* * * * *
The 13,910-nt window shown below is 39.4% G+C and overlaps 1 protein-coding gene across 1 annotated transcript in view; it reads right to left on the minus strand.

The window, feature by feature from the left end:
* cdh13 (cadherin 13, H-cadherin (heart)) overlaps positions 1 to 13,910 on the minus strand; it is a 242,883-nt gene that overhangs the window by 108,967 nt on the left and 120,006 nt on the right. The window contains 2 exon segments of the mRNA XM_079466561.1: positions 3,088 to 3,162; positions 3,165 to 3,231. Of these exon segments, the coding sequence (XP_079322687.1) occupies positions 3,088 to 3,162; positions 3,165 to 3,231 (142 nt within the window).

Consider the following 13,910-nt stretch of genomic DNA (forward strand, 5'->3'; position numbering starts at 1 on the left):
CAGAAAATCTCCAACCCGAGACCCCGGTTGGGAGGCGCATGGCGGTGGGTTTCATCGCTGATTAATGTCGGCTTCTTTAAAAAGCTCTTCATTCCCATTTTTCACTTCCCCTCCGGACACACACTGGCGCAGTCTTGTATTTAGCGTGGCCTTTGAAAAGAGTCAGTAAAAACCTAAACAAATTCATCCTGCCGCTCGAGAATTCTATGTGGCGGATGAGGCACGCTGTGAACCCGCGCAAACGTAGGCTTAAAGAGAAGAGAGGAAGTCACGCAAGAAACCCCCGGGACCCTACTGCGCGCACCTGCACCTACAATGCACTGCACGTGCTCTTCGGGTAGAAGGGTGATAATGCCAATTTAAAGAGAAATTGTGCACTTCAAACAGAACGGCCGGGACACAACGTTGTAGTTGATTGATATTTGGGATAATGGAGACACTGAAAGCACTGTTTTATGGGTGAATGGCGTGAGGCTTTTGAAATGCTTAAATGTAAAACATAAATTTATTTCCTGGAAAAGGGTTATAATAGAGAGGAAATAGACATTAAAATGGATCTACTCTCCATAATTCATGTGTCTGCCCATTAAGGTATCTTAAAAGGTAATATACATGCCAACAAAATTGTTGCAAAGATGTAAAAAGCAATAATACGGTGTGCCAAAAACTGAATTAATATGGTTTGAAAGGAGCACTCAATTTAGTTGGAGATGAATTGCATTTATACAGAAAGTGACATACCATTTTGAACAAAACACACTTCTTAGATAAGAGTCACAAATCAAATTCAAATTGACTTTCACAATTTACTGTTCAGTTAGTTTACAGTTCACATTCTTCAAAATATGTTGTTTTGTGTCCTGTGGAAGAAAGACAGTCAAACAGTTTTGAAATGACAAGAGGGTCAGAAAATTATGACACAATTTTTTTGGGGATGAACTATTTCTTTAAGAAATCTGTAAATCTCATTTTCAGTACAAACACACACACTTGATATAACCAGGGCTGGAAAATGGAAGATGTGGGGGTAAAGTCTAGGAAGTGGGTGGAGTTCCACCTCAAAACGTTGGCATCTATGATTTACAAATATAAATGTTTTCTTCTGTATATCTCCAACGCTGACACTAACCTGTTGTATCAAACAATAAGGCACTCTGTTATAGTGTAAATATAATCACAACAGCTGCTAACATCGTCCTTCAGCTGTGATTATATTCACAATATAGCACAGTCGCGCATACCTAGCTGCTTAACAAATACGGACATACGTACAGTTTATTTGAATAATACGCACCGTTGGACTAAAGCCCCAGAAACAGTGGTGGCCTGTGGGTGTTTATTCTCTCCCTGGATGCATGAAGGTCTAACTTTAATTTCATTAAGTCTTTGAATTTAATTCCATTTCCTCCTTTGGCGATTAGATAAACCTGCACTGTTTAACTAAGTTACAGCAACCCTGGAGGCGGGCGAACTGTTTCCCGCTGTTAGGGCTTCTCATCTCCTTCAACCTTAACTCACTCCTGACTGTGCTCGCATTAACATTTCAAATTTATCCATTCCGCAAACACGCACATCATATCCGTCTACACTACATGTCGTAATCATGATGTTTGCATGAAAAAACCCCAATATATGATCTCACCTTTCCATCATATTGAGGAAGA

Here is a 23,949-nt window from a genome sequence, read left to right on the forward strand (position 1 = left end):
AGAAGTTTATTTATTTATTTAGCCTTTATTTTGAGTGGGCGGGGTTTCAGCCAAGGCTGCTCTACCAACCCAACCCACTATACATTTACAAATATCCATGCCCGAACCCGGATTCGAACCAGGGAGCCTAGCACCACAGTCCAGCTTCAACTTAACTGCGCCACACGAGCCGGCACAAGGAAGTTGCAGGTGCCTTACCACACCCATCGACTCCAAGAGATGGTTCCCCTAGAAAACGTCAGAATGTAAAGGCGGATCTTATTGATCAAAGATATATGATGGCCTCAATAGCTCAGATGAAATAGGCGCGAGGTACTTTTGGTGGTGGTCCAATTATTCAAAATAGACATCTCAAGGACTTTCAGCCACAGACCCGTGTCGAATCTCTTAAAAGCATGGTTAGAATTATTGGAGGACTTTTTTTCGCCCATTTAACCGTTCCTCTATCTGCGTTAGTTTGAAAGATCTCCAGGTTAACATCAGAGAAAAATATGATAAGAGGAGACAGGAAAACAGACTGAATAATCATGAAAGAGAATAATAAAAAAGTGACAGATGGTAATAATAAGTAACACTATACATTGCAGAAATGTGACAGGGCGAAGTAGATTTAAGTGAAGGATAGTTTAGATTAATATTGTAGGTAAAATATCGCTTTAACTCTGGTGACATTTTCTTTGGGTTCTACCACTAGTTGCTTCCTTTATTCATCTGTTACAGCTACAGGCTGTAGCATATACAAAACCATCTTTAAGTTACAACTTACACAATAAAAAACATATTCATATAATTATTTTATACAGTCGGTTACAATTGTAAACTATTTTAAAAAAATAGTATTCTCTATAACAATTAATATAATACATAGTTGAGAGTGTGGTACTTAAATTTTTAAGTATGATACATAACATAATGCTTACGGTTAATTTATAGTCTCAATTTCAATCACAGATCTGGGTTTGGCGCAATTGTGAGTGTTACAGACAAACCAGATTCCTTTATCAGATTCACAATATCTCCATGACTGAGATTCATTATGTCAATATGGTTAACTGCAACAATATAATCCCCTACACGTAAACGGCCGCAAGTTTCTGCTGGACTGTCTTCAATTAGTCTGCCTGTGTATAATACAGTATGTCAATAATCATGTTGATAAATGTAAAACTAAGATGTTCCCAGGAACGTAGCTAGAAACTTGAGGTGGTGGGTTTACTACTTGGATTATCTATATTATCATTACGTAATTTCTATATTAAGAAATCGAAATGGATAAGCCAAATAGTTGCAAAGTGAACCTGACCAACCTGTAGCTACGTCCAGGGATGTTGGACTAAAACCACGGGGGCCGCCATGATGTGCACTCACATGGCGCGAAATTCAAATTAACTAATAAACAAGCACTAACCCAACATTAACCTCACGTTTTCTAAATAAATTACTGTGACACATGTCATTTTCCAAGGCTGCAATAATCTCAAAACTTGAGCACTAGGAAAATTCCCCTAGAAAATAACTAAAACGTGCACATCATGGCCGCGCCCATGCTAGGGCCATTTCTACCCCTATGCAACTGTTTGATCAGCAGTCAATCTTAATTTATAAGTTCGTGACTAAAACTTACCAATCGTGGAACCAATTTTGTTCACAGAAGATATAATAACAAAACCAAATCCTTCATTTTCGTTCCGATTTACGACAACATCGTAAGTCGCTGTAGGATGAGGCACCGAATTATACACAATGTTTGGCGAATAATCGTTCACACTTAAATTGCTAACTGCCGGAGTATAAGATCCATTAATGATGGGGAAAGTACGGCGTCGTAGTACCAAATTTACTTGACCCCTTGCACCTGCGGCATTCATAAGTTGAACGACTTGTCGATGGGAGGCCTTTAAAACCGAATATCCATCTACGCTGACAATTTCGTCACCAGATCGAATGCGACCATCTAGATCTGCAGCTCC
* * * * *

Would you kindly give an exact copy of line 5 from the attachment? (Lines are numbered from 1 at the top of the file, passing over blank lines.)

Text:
CAGAAAATCTCCAACCCGAGACCCCGGTTGGGAGGCGCATGGCGGTGGGTTTCATCGCTGATTAATGTCGGCTTCTTTAAAAAGCTCTTCATTCCCATTTTTCACTTCCCCTCCGGACACACACTGGCGCAGTCTTGTATTTAGCGTGGCCTTTGAAAAGAGTCAGTAAAAACCTAAACAAATTCATCCTGCCGCTCGAGAATTCTATGTGGCGGATGAGGCACGCTGTGAACCCGCGCAAACGTAGGCTTAAAGAGAAGAGAGGAAGTCACGCAAGAAACCCCCGGGACCCTACTGCGCGCACCTGCACCTACAATGCACTGCACGTGCTCTTCGGGTAGAAGGGTGATAATGCCAATTTAAAGAGAAATTGTGCACTTCAAACAGAACGGCCGGGACACAACGTTGTAGTTGATTGATATTTGGGATAATGGAGACACTGAAAGCACTGTTTTATGGGTGAATGGCGTGAGGCTTTTGAAATGCTTAAATGTAAAACATAAATTTATTTCCTGGAAAAGGGTTATAATAGAGAGGAAATAGACATTAAAATGGATCTACTCTCCATAATTCATGTGTCTGCCCATTAAGGTATCTTAAAAGGTAATATACATGCCAACAAAATTGTTGCAAAGATGTAAAAAGCAATAATACGGTGTGCCAAAAACTGAATTAATATGGTTTGAAAGGAGCACTCAATTTAGTTGGAGATGAATTGCATTTATACAGAAAGTGACATACCATTTTGAACAAAACACACTTCTTAGATAAGAGTCACAAATCAAATTCAAATTGACTTTCACAATTTACTGTTCAGTTAGTTTACAGTTCACATTCTTCAAAATATGTTGTTTTGTGTCCTGTGGAAGAAAGACAGTCAAACAGTTTTGAAATGACAAGAGGGTCAGAAAATTATGACACAATTTTTTTGGGGATGAACTATTTCTTTAAGAAATCTGTAAATCTCATTTTCAGTACAAACACACACACTTGATATAACCAGGGCTGGAAAATGGAAGATGTGGGGGTAAAGTCTAGGAAGTGGGTGGAGTTCCACCTCAAAACGTTGGCATCTATGATTTACAAATATAAATGTTTTCTTCTGTATATCTCCAACGCTGACACTAACCTGTTGTATCAAACAATAAGGCACTCTGTTATAGTGTAAATATAATCACAACAGCTGCTAACATCGTCCTTCAGCTGTGATTATATTCACAATATAGCACAGTCGCGCATACCTAGCTGCTTAACAAATACGGACATACGTACAGTTTATTTGAATAATACGCACCGTTGGACTAAAGCCCCAGAAACAGTGGTGGCCTGTGGGTGTTTATTCTCTCCCTGGATGCATGAAGGTCTAACTTTAATTTCATTAAGTCTTTGAATTTAATTCCATTTCCTCCTTTGGCGATTAGATAAACCTGCACTGTTTAACTAAGTTACAGCAACCCTGGAGGCGGGCGAACTGTTTCCCGCTGTTAGGGCTTCTCATCTCCTTCAACCTTAACTCACTCCTGACTGTGCTCGCATTAACATTTCAAATTTATCCATTCCGCAAACACGCACATCATATCCGTCTACACTACATGTCGTAATCATGATGTTTGCATGAAAAAACCCCAATATATGATCTCACCTTTCCATCATATTGAGGAAGA